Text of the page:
Configure your Salesforce org for faster performance
The configuration of your SFDC org can contribute to slow performance. Complex page configurations, with many fields and inefficient custom components, can produce long load times. Simplifying those pages might very well significantly improve performance.
Below are tips to get your Salesforce org in tip top shape:
- Run Salesforce Optimizer to get personalized recommendations on refining customizations, reducing complexity and driving feature adoption.
- Streamline the number of fields on any given page, and configure so the most relevant fields display first.
- Use tabs to break up page elements, as all components outside of a primary tab are rendered on demand and not in the initial page load. Break elements like fields, lists and custom components into separate tabs, and display your most relevant data on your first tab.
- Test all custom components and determine if you can replace any with Lightning Actions. Follow SFDC’s Lightning components best practices if you do continue to utilize custom components.
LeanData eases your Salesforce pain
As a Salesforce ISV, LeanData takes its responsibility as a steward of the shared ecosystem very seriously. It’s reflected in the code we write for our managed package solution applications and the tools they contain to allow our customers to build their GTM processes to run effectively and efficiently.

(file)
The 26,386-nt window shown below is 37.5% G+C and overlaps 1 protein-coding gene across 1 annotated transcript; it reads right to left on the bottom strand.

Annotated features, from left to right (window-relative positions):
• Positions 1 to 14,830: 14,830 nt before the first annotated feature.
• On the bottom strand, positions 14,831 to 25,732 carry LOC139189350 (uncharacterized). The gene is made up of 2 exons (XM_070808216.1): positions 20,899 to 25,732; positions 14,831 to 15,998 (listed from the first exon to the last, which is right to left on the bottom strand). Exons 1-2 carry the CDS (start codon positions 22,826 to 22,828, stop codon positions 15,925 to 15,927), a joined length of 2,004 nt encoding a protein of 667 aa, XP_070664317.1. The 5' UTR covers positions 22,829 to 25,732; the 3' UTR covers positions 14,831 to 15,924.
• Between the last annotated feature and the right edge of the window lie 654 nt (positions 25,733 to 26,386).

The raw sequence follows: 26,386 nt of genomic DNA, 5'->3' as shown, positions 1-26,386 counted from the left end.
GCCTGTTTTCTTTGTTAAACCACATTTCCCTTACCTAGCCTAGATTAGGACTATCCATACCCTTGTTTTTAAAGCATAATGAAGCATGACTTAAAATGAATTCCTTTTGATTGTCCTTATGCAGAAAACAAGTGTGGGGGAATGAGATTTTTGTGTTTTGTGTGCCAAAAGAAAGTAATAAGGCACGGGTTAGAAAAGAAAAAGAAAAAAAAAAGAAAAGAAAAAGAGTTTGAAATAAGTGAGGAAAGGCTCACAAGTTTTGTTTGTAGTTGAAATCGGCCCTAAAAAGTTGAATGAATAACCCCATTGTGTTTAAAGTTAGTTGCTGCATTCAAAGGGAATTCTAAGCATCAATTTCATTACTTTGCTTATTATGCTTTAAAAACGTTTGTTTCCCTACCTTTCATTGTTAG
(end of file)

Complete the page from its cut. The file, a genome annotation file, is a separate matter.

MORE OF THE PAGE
As a systemic solution, LeanData automation scheduling delivers short “bursts” of data transfers, occurring once approximately every 180 seconds. More importantly, within the solution, customers can use “Edge Priority” nodes to prioritize the most urgent records for processing.
For example, most every customer will treat incoming demo requests as the highest priority of all leads, and as such, LeanData processes those records first, ensuring they reach the right representative in time for them to be actioned upon before the expiration of a service level agreement (SLA). Visitors to a trade show booth, on the other hand, will have a lesser urgency, and those records will be slotted in behind more urgent records and processed as resources are available.
A slowly performing system is one of the biggest frustrations for Salesforce users as well as a major drain on business resources. Before jumping to the deployment of any quick fix, it’s important to first identify root causes. Once those have been established, corrective actions can run the gamut from SFDC configuration to your network and the type of hardware you use, and everything in between. Conduct periodic audits as best-practice maintenance and ensure your revenue teams are best equipped to succeed.